Stedman and Hutchinson, comps. A Library of American Literature: An Anthology in Eleven Volumes. 1891. Vol. IV: Literature of the Republic, Part I., Constitutional period, 17881820
To John Randolph, In Rejoinder to a Challenge
By Daniel Webster (17821852)
[From The Private Correspondence of Daniel Webster. Edited by Fletcher Webster. 1856.]
SIR,For having declined to comply with your demand yesterday in the House, for an explanation of words of a general nature, used in debate, you now demand of me that satisfaction which your insulted feelings require, and refer me to your friend, Mr. , I presume, as he is the bearer of your note, for such arrangements as are usual.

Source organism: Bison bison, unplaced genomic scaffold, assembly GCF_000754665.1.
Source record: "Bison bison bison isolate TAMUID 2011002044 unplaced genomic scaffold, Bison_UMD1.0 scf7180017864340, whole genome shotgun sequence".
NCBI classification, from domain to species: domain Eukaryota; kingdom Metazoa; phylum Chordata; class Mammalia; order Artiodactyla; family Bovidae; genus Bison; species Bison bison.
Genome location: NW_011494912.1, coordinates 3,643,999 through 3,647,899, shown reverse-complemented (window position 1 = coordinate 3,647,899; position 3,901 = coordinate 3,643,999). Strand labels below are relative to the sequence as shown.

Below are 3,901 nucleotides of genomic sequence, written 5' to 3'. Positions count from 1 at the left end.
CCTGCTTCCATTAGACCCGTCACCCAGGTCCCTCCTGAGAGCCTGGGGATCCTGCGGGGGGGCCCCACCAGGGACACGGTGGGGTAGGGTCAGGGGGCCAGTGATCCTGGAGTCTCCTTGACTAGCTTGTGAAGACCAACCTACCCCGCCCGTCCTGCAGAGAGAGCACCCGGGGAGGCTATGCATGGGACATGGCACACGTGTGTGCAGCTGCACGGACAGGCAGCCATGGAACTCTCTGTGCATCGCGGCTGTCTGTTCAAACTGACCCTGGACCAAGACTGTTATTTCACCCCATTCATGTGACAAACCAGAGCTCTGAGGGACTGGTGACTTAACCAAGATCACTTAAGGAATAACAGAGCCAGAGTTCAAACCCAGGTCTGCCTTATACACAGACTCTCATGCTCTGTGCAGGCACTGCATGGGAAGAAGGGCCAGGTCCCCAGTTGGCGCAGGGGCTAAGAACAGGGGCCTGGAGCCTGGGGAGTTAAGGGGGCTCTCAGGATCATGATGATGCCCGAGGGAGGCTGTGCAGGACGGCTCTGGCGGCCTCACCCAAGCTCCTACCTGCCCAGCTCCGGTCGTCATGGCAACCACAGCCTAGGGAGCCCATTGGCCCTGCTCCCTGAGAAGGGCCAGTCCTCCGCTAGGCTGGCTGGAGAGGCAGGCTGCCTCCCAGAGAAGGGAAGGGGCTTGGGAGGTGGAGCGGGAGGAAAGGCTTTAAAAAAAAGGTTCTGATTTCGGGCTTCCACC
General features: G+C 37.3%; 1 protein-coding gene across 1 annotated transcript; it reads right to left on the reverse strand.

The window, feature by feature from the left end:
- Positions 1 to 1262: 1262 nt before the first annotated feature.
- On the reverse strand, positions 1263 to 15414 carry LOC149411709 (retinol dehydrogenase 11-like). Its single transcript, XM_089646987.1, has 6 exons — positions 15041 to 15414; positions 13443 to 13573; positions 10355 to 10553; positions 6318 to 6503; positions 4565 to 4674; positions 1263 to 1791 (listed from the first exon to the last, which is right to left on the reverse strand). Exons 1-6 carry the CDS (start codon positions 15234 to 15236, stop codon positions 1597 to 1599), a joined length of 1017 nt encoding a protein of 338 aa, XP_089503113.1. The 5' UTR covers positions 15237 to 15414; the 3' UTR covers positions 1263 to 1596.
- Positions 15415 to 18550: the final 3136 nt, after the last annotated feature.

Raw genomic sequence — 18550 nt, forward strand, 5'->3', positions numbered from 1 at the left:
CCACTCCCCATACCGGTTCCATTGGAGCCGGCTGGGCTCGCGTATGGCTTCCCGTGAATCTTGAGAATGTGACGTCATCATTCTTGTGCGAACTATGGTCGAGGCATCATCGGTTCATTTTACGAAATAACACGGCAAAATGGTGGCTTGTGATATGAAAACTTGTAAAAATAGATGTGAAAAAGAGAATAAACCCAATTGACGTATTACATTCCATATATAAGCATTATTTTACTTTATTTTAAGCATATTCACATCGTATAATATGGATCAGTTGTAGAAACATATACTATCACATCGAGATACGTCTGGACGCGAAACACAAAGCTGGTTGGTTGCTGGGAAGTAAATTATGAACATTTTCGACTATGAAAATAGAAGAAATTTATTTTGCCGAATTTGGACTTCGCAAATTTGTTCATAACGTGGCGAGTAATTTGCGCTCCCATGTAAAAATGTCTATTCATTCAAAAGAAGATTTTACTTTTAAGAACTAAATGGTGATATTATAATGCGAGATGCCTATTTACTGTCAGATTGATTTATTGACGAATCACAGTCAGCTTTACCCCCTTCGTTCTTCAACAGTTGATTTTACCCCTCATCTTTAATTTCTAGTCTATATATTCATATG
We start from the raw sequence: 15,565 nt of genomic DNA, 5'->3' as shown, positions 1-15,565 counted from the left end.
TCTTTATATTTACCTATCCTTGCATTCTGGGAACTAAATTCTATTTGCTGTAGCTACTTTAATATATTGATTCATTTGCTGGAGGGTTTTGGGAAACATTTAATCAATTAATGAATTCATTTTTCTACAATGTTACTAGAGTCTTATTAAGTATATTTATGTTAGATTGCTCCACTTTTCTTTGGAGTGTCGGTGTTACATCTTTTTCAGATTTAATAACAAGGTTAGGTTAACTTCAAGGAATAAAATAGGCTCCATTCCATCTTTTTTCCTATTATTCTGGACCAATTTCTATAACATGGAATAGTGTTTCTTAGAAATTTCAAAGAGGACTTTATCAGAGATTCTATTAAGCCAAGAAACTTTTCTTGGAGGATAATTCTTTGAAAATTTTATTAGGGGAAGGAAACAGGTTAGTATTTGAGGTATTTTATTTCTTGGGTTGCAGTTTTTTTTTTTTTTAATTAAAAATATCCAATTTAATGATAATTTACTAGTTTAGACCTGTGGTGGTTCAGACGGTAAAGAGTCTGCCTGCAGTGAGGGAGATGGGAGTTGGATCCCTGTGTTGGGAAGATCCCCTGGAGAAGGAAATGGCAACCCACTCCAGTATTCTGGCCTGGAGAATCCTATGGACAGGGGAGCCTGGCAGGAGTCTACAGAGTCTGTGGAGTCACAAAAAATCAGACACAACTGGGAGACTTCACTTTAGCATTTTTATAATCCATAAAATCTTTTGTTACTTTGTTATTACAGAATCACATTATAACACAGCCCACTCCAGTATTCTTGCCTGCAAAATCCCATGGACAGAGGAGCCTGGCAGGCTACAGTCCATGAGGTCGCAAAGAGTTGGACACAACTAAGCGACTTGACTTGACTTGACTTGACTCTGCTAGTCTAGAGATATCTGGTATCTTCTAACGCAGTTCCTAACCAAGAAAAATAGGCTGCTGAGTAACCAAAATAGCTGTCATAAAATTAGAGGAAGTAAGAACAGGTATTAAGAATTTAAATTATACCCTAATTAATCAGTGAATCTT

This demand for explanation, you, in my judgment, as a matter of right, were not entitled to make on me; nor were the temper and style of your own reply to my objection to the sugar tax of a character to induce me to accord it as a matter of courtesy.
It is unnecessary for me to state other and obvious considerations growing out of this case. It is enough that I do not feel myself bound at all times and under any circumstances, to accept from any man, who shall choose to risk his own life, an invitation of this sort; although I shall be always prepared to repel in a suitable manner the aggression of any man who may presume upon such a refusal.